Coal: The Biggest Corporate Bailout of All (Part 2 of 3)

The American people are missing out on a lot more than billions of dollars in lost revenue from the sale of our mineral resources to international coal conglomerates like Arch, Peabody and Rio Tinto. The Federal Coal Leasing Amendments Act would have created greater transparency and allowed for increased public participation in the land use planning process surrounding coal extraction. Unfortunately, the law was written with a loophole you could drive a dragline through.

The federally recognized coal production regions established in the early 1980s were:

  • The Southern Appalachian Region in northwestern Alabama;
  • The Fort Union Region of eastern Montana and western North Dakota;
  • The Green River-Hams Fork Region of northwestern Colorado and southern Wyoming;
  • The Powder River Region of northeastern Wyoming and southeastern Montana;
  • The San Juan Region of northwestern New Mexico and southwestern Colorado; and
  • The Uinta-Southwestern Utah Region of eastern Utah and western Colorado.

These coal production regions were decertified in 1987, 1988, 1988, 1990, 1988, and 1987, respectively. Those who are familiar with these areas will know that coal production continues at a furious pace, growing significantly in the last two decades. So why the decertification?

BLM’s swift and largely unexamined decision to decertify all federal coal production regions by the end of the 1980s relied on the following boilerplate language in many decertification notices:

“The expected benefits of operating in the lease-by-application mode are a substantial savings in administrative costs to both the Federal Government and the States …, while retaining a responsive leasing process for the coal industry. No additional social, economic, or environmental impacts are anticipated as a result of this change in the method of leasing. The … Regional Coal Team will participate in coal lease consideration in the lease-by-application mode.”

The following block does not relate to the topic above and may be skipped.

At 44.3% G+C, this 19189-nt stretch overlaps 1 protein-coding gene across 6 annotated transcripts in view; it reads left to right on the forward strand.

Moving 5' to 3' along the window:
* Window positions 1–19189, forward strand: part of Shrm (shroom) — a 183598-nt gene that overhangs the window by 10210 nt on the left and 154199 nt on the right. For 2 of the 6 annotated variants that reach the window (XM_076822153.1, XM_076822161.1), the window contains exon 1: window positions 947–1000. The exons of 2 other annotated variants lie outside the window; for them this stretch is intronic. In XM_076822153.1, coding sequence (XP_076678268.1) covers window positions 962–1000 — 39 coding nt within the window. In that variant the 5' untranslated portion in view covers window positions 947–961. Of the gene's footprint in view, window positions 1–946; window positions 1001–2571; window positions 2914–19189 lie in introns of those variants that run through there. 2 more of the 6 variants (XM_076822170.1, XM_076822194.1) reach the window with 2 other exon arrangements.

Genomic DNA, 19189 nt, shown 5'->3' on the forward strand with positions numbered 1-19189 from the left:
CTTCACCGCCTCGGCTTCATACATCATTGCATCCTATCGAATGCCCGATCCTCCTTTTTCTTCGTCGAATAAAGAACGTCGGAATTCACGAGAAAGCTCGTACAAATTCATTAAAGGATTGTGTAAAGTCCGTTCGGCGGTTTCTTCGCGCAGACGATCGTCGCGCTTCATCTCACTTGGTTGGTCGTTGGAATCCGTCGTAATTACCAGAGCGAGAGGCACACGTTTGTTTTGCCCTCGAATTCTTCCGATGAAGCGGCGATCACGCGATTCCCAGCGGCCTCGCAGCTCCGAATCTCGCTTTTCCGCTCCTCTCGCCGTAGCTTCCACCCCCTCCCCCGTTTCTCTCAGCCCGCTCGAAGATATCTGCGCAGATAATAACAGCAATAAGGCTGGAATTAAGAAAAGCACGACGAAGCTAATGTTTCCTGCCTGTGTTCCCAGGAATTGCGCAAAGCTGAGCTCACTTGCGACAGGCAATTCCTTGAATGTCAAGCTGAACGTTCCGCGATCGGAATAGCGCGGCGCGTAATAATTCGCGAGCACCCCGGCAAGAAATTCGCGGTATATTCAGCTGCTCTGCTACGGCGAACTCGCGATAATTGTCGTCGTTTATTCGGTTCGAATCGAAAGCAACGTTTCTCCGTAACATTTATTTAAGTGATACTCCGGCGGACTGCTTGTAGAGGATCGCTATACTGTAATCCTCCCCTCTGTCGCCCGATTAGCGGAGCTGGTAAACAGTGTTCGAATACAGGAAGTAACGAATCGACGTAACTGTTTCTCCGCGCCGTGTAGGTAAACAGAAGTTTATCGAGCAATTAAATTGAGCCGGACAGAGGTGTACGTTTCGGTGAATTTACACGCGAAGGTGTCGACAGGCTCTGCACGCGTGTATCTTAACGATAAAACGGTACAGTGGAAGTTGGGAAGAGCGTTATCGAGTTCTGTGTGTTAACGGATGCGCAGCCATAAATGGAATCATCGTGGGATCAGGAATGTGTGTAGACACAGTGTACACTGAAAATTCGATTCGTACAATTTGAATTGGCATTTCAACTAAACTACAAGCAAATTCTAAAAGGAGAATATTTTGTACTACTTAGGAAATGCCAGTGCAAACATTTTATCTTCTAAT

There is no mention of any National Environmental Policy Act or other environmental impact analysis of the decertification decisions. The “administrative costs” were those incurred in the land use planning and regional coal lease sale planning processes. In one example, BLM justified its decision to decertify the Powder River federal coal production region, the largest coal production region in the country, by saying that although there was increasing interest in the 1980s in expanding existing mines, there was little interest in opening new mines and therefore little demand for a new regional coal sale as envisioned in the coal production region planning process.

According to background language in a 1999 Federal Register notice, “BLM decertified the Federal coal production regions because we do not believe the demand for new Federal coal leases is sufficient to justify regional coal leasing at this time.” The operative word in these explanatory sentences is new.  Applications for expansions of existing PRB mines have boomed since the decertification and millions of additional tons of federal coal have been extracted via the lease by application process, with less procedural review than originally required by FCLAA or anticipated in the programmatic EIS.

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